If you’re anything like me, you feel a little lost when it comes to Gurkha cigars. They fill page after page of cigar catalogs, both online and print. And yet, their own website seems to list a completely different set than you see in your local shop. In short, there’s just no telling how different lines of them there are out there. And as soon as you start counting, a few more hit the market. It seems that Gurkha cigars a little like guppies. Leave ‘em alone for any period of time, and before you know it, your humidor is overflowing with pretty, shiny cigars.
In an attempt clear up things a bit, a couple of the cigar bloggers on twitter were throwing around the idea of a “Gurkha week” of cigar reviews. The plan was do it this week, but as all half-baked plans go, it ran into a hitch or two. Jerry was under the weather with a case of torpedo-idis and Walt had prior cigar review commitments. So the week quickly shrunk to a day. And that day is today. I guess that makes this “Gurkha day” at least here on the Stogie Review.
So here’s the scoop on the Beast. Only a thousand boxes are made a year, and they come sporting a ’96 Costa Rican maduro wrapper. But before you do the math, you should know that these aren’t the puny 25-cigar boxes you’re used to. The Beast comes in beastly big boxes of 35 cigars. And now you know what I know. Let’s smoke this monster.
Size: 6 1/2 x 58 (Toro)
Wrapper: 1996 Costa Rican Maduro
Filler: Dominican Republic, Honduras
Smoking Time: 2 hours
To my eyes the Gurkha Beast looks bigger than it really is. But once you get the cedar sheath and second “Beast” band off the cigar it seems to shrink a bit to fit it’s published dimensions. Don’t get me wrong though, the Beast is a gorilla finger of a cigar.
I didn’t notice any flaws visually in the first two of the cigars I smoked. Both were dark, lightly veined and fairly oily. But the third had an unusual skin condition, so to speak. The wrapper on this cigar was covered with lighter brown spots. But that’s not all. I also noticed that part of the wrapper was also covered with little goose bumps. Reportedly these little bumps portend great flavor. And even if they don’t, they make for a nice, no-slip surface.
All three cigars were nicely firm and well packed with tobacco. Taking a quick sniff of the wrapper, I found it to smell to have the pretty common compost aroma, with a bit of sweetness to it. After clipping the cap with my Xikar scissors, I noted a pruney flavor in the cold taste.
Overall, the burn was pretty impressive in two of the three cigars. In spite of the cigars monster moniker, it was pretty docile in this department. Long, solid, light colored ash was the name of the game. No funny business. Well, almost no funny business. That burn line did get a little unruly at times.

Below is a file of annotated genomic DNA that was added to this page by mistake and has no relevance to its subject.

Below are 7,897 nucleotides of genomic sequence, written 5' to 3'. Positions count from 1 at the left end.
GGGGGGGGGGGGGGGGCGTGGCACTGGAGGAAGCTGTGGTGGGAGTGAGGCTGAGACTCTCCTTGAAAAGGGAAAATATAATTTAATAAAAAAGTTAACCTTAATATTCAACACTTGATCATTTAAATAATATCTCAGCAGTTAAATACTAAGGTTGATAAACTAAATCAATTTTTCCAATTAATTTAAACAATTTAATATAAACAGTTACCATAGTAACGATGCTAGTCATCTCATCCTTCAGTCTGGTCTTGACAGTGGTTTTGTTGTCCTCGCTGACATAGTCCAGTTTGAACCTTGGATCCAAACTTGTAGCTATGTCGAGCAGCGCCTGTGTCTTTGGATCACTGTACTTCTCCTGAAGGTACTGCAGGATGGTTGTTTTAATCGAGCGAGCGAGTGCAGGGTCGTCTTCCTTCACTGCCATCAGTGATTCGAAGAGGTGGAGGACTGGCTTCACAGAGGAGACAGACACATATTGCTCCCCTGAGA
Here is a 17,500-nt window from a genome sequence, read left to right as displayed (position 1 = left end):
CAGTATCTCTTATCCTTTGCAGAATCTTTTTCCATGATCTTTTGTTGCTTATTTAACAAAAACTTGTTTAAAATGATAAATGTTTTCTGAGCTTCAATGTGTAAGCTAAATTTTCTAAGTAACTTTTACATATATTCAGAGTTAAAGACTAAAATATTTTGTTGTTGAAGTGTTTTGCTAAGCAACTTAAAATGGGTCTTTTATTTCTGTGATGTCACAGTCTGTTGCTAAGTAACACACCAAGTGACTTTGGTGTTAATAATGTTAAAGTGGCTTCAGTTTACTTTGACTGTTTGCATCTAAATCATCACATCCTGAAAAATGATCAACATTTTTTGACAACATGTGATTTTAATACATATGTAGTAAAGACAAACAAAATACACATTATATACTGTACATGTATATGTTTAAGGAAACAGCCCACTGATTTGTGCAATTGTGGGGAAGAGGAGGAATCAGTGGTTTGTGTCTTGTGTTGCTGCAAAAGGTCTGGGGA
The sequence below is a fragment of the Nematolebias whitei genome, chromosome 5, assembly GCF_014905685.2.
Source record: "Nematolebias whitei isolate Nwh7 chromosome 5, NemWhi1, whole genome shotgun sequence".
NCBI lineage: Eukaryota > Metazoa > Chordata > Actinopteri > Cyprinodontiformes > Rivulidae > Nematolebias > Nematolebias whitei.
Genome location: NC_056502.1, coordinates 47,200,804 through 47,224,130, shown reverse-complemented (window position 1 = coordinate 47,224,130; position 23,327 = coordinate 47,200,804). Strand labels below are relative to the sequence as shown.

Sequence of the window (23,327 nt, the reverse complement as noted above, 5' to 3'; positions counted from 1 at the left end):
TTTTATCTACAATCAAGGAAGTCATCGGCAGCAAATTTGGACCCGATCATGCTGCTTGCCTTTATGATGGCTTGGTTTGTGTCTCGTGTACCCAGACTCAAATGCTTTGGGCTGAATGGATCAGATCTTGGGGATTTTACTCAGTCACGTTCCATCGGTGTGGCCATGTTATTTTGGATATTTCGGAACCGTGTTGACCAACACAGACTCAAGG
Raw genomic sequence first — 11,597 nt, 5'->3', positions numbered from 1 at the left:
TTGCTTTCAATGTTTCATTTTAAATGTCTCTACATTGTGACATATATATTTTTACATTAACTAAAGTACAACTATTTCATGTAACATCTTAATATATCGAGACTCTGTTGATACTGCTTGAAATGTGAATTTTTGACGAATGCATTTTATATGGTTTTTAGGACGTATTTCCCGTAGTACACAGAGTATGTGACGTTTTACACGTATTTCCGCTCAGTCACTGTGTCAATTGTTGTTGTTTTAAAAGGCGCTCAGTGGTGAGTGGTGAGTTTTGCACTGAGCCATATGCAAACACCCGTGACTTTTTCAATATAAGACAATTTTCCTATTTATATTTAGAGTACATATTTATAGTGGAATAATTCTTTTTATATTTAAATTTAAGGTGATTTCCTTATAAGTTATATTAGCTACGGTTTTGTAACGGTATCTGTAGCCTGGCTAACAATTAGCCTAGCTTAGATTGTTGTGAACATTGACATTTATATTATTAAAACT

I must have angered the other cigar. I found that I really didn’t care for it when it was angry. It tried to become an even more incredible hulk, splitting through it’s Costa Rican wrapper with some loud cracks. Fortunately, even in it’s enraged expanding state, it was no match for fire. And though it wasn’t pretty while it burned, the smoking experience didn’t suffer too greatly.
One thing that did surprise me about the burn is how long it didn’t take. For it’s size, I had expected I was looking at a two and a half hour smoke. But like clockwork, I was out of finger room on the cigar at the two hour mark every time. And somehow, it didn’t seem rushed.
It I could describe the cigar’s flavor with only one word, it would really save a lot of time. Seriously though, this cigar is very smooth. From foot to head, it’s a gentle giant on the palate. The body is probably right around medium, but on the lighter side of medium.
The cigar opens up with a rich combination of cocoa, leather and coffee. The coffee flavor fades as the first third proceeds but the smooth cocoa and leather continues. I also got a little bit of nuttiness as well. Later on, the flavor took on a syrupy sweetness.
The second third took on an earthy element with occasional pockets of cinnamon, but remained cocoa-y, leathery, and syrupy sweet.
The cigar looses a bit of the smoothness by the final third, and the leather becomes a bit more prominent. But it definitely does not become harsh by any stretch of the imagination. I noticed a little of the aromatic nature of the cedar just before I put the Beast down.
The size isn’t the only thing beastly about this cigar. And while it might have had a docile burn and gentle touch on the palate, it’ll beat on your wallet like a sasquatch with a toothache. I just have a heck of a time being able to justify $20 for a single cigar. (Or $700 for a box!) Based on my experiences with the Beast, I can vouch for the quality (and quantity) of the tobacco, but I just don’t see me trading my Andrew Jacksons for them. (And I didn’t. I don’t mind telling you I got these one of the cigar auction websites.)
The verdict on this cigar is a tough one. On one hand, I thoroughly enjoyed this cigar. Good draw, good rich flavors, good burn. In fact, I think it’s the first Gurkha I’ve had in a long time that I actually looked forward to smoking again. But on the other hand it’s a Gurka Beast or, what, half a tank of gas? Both burn nicely, but the Beast won’t haul my butt from place to place. (Though the Beast’s smoke does smell a lot better than car exhaust.) So I guess the verdict is positive, but with serious reservations about the price tag.
Liked It: Yes
Buy It Again: I’m really tempted to.
Recommend It: Yes, if money is no option, or you find ‘em discounted.
Tower of Burn
Here for your viewing pleasure is my trademark Tower of Burn.